Thursday, December 20, 2007

Silent Night

Stille Nacht! Heil'ge Nacht!
Alles schläft; einsam wacht
Nur das traute hoch heilige Paar.
Holder Knab' im lockigen Haar,
|: Schlafe in himmlischer Ruh! :|

2. Stille Nacht! Heil'ge Nacht!
Gottes Sohn, o wie lacht
Lieb' aus deinem göttlichen Mund,
Da uns schlägt die rettende Stund'.
|: Jesus in deiner Geburt! :|

3. Stille Nacht! Heil'ge Nacht!
Die der Welt Heil gebracht,
Aus des Himmels goldenen Höhn,
Uns der Gnaden Fülle läßt sehn,
|: Jesum in Menschengestalt! :|

4. Stille Nacht! Heil'ge Nacht!
Wo sich heut alle Macht
Väterlicher Liebe ergoß,
Und als Bruder huldvoll umschloß
|: Jesus die Völker der Welt! :|

5. Stille Nacht! Heil'ge Nacht!
Lange schon uns bedacht,
Als der Herr vom Grimme befreit
In der Väter urgrauer Zeit
|: Aller Welt Schonung verhieß! :|

6. Stille Nacht! Heil'ge Nacht!
Hirten erst kundgemacht
Durch der Engel Alleluja,
Tönt es laut bei Ferne und Nah:
|: "Jesus der Retter ist da!"

Stille Nacht! Heil'ge Nacht! was written by a German priest named Joseph Mohr on Christmas Eve 1818. Joseph was the son of Franz Mohr, an itinerant mercenary, and as he was away most of the time, Joseph was brought up by foster parents. The head of the household was a Roman Catholic priest named Hiernle. Joseph himself was ordained in 1815 after serving in several parishes came to minister in the village church of St Nicholas, Oberdorf in Upper Austria, near Salzburg.

Today books, films and Internet sites are filled with fanciful tales purporting to tell the history of "Silent Night." Some tell of mice eating the bellows of the organ creating the necessity for a hymn to be accompanied by a guitar. Others claim that Joseph Mohr was forced to write the words to a new carol in haste since the organ would not play. A recent film, created for Austrian television places Oberndorf in the Alps and includes evil railroad barons and a double-dealing priest, while a recent book by a German author places a zither in the hands of Franz Gruber and connects Joseph Mohr with a tragic fire engulfing the city of Salzburg. You can read claims that "Silent Night" was sung on Christmas Eve in 1818 and then forgotten by its creators

One story of how the carol was written goes like this. As the snow fell outside the newly built small church in Oberdorf on Christmas Eve, preparation for midnight mass was interrupted by the announcement from local schoolmaster and organist Franz Gruber that the organ had broken down irreparably. Mohr was so upset that he left the preparations and wrapped up well to visit some parishioners. As he trudged through the thick snow he came to the home of a poor laborer whose wife had just delivered a new baby. As he walked wearily back to the church, the snow silently fell, snow on snow, giving brightness to the calm, dark night. It reminded him of the Nativity scene and the words “Stille Nacht! Heil'ge Nacht! Alles schläft; einsam wacht“ came to his mind. Arriving back at the church with the words still ringing in his mind he soon penned four simple stanzas describing the wonder and majesty of the first Christmas.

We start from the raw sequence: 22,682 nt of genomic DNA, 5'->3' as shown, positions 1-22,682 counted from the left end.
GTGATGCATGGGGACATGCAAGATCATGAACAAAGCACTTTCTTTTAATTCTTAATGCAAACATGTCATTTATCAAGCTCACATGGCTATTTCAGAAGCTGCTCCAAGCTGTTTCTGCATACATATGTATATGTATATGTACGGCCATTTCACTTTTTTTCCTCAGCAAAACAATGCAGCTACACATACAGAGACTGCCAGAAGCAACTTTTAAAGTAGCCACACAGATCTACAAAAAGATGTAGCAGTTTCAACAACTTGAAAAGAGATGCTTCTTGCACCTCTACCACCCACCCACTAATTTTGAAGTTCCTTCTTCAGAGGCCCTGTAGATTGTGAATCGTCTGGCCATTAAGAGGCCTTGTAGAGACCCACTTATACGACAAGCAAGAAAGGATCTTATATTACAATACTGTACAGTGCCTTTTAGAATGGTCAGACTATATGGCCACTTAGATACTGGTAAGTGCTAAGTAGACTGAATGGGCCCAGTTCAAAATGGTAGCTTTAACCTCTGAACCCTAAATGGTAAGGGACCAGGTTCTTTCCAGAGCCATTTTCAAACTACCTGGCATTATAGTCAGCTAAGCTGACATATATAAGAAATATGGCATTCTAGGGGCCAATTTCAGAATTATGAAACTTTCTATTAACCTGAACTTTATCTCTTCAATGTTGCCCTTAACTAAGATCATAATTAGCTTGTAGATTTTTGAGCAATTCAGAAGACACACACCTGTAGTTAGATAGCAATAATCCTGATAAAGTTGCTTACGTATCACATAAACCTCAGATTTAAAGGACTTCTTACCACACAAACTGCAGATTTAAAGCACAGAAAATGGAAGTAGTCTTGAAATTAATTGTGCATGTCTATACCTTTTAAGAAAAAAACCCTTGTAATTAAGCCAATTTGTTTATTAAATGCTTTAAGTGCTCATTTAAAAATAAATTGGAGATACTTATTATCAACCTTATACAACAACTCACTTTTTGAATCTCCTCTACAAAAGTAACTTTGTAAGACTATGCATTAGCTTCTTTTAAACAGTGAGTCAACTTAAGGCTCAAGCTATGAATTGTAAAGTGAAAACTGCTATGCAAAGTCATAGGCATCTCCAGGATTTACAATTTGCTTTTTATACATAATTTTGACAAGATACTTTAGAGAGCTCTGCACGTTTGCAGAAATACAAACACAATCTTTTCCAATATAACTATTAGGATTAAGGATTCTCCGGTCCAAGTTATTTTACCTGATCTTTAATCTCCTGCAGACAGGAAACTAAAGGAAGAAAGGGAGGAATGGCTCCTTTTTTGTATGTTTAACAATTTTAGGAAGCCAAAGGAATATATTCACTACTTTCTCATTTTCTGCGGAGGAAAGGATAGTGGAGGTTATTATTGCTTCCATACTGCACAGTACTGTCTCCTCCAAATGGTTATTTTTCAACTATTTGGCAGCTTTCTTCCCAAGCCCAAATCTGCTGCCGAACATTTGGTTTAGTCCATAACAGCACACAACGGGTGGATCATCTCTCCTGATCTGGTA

As the organ had broken down, Mohr insisted that the schoolmaster tune up his old guitar. Together they hummed the simple tune that we know today. The girls of the village took up the tune and the whole carol was sung for the first time that very night.

When Christmas was over the organ was repaired by Karl Mauracher and Gruber played the new carol for him. Mauracher loved it straight away, but it was ten years before it became popular.

However, a manuscript was discovered in 1995 in Mohr's handwriting and dated by researchers at ca. 1820. It shows that Mohr wrote the words in 1816 when he was assigned to a pilgrim church in Mariapfarr, Austria,

The four Strasser children, Caroline, Joseph, Andreas and Analie had become popular Tyrolean singers (like the von Trapp’s) and they introduce the song into their repertoire as “The Song of Heaven”. At Christmas 1832 they sang it for the King and Queen of Saxony and since then it has been ever popular.

The first English version was by Bishop John F Young (1826-85) but we sing the translation by Stopford Augustus Brooke, an Irishman who left the Church of England to preach in Bedford Chapel (Bunyan’s) and translated the carol as “Still the night, holy the night”

Silent night Holy night
All is calm all is bright
'Round yon virgin Mother and Child
Holy infant so tender and mild
Sleep in heavenly peace
Sleep in heavenly peace

Silent night, holy night,
Shepherds quake at the sight.
Glories stream from heaven afar,
Heav'nly hosts sing Alleluia;
Christ the Savior is born;
Christ the Savior is born.

Silent night, holy night,
Son of God, love's pure light.
Radiant beams from Thy holy face,
With the dawn of redeeming grace,
Jesus, Lord, at Thy birth;
Jesus, Lord, at Thy birth.


Still the night, Holy the night,
Sleeps the world, hid from sight,
Mary and Joseph in stable bare,
Watch o'er the child, beloved and fair,
Sleep in heavenly peace,
Sleep in heavenly peace.

Still the night, Holy the night,
Shepherds first saw the light,
Heard resounding clear and strong,
Far and near, the Angels song,
Christ the Redeemer is here,
Christ the Redeemer is here.

Still the night, Holy the night,
Son of God, love's pure light,
Love is smiling from thy face,
Strikes for us now the hour of grace,
Saviour since thou art born,
Saviour since thou art born.

1 comment:

justme said...

I am thoroughly enjoying your histories on all these Christmas Carols. 'Silent Night' has always been one of my favorites. Over the years I've heard many of the stories you mentioned on how Mohr came to write it. I wonder which one, if any, is correct.